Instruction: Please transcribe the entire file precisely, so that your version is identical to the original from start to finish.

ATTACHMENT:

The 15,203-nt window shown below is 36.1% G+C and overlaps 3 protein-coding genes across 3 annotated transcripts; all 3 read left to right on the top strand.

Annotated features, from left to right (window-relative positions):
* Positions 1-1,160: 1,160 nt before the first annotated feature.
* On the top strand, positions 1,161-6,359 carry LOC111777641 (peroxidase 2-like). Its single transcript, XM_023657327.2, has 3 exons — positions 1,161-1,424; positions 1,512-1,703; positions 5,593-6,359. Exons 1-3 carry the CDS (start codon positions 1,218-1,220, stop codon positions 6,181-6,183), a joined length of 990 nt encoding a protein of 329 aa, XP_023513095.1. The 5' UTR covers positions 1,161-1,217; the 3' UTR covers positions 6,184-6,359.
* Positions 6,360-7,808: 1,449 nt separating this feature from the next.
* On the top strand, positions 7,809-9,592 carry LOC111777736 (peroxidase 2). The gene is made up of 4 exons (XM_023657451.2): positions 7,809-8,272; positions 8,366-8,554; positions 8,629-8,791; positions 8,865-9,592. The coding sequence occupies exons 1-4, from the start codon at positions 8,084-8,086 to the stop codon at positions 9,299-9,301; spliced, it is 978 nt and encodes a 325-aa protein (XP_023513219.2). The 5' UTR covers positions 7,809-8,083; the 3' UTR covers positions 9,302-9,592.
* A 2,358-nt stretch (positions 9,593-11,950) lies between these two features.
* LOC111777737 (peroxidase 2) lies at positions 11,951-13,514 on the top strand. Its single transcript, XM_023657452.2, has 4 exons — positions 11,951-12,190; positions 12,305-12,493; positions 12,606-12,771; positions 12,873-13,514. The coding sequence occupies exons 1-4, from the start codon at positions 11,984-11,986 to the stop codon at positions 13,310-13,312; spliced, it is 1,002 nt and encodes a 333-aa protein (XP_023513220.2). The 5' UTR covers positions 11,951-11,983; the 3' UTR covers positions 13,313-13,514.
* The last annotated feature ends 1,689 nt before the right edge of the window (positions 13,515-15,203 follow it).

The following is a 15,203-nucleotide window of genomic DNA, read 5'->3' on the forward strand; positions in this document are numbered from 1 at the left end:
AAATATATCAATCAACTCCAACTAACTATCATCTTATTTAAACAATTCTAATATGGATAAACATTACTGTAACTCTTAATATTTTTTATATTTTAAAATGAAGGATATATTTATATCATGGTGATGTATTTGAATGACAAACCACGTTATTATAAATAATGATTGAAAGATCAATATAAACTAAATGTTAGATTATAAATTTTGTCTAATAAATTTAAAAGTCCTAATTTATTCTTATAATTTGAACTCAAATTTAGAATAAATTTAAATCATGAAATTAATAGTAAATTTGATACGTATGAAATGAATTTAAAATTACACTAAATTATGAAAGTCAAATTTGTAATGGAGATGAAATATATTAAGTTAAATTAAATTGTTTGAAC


The 15,203-nt window shown below is 36.1% G+C and overlaps 3 protein-coding genes across 3 annotated transcripts; all 3 read left to right on the top strand.

Annotated features, from left to right (window-relative positions):
* Positions 1-1,160: 1,160 nt before the first annotated feature.
* On the top strand, positions 1,161-6,359 carry LOC111777641 (peroxidase 2-like). Its single transcript, XM_023657327.2, has 3 exons — positions 1,161-1,424; positions 1,512-1,703; positions 5,593-6,359. Exons 1-3 carry the CDS (start codon positions 1,218-1,220, stop codon positions 6,181-6,183), a joined length of 990 nt encoding a protein of 329 aa, XP_023513095.1. The 5' UTR covers positions 1,161-1,217; the 3' UTR covers positions 6,184-6,359.
* Positions 6,360-7,808: 1,449 nt separating this feature from the next.
* On the top strand, positions 7,809-9,592 carry LOC111777736 (peroxidase 2). The gene is made up of 4 exons (XM_023657451.2): positions 7,809-8,272; positions 8,366-8,554; positions 8,629-8,791; positions 8,865-9,592. The coding sequence occupies exons 1-4, from the start codon at positions 8,084-8,086 to the stop codon at positions 9,299-9,301; spliced, it is 978 nt and encodes a 325-aa protein (XP_023513219.2). The 5' UTR covers positions 7,809-8,083; the 3' UTR covers positions 9,302-9,592.
* A 2,358-nt stretch (positions 9,593-11,950) lies between these two features.
* LOC111777737 (peroxidase 2) lies at positions 11,951-13,514 on the top strand. Its single transcript, XM_023657452.2, has 4 exons — positions 11,951-12,190; positions 12,305-12,493; positions 12,606-12,771; positions 12,873-13,514. The coding sequence occupies exons 1-4, from the start codon at positions 11,984-11,986 to the stop codon at positions 13,310-13,312; spliced, it is 1,002 nt and encodes a 333-aa protein (XP_023513220.2). The 5' UTR covers positions 11,951-11,983; the 3' UTR covers positions 13,313-13,514.
* The last annotated feature ends 1,689 nt before the right edge of the window (positions 13,515-15,203 follow it).

The following is a 15,203-nucleotide window of genomic DNA, read 5'->3' on the forward strand; positions in this document are numbered from 1 at the left end:
AAATATATCAATCAACTCCAACTAACTATCATCTTATTTAAACAATTCTAATATGGATAAACATTACTGTAACTCTTAATATTTTTTATATTTTAAAATGAAGGATATATTTATATCATGGTGATGTATTTGAATGACAAACCACGTTATTATAAATAATGATTGAAAGATCAATATAAACTAAATGTTAGATTATAAATTTTGTCTAATAAATTTAAAAGTCCTAATTTATTCTTATAATTTGAACTCAAATTTAGAATAAATTTAAATCATGAAATTAATAGTAAATTTGATACGTATGAAATGAATTTAAAATTACACTAAATTATGAAAGTCAAATTTGTAATGGAGATGAAATATATTAAGTTAAATTAAATTGTTTGAAC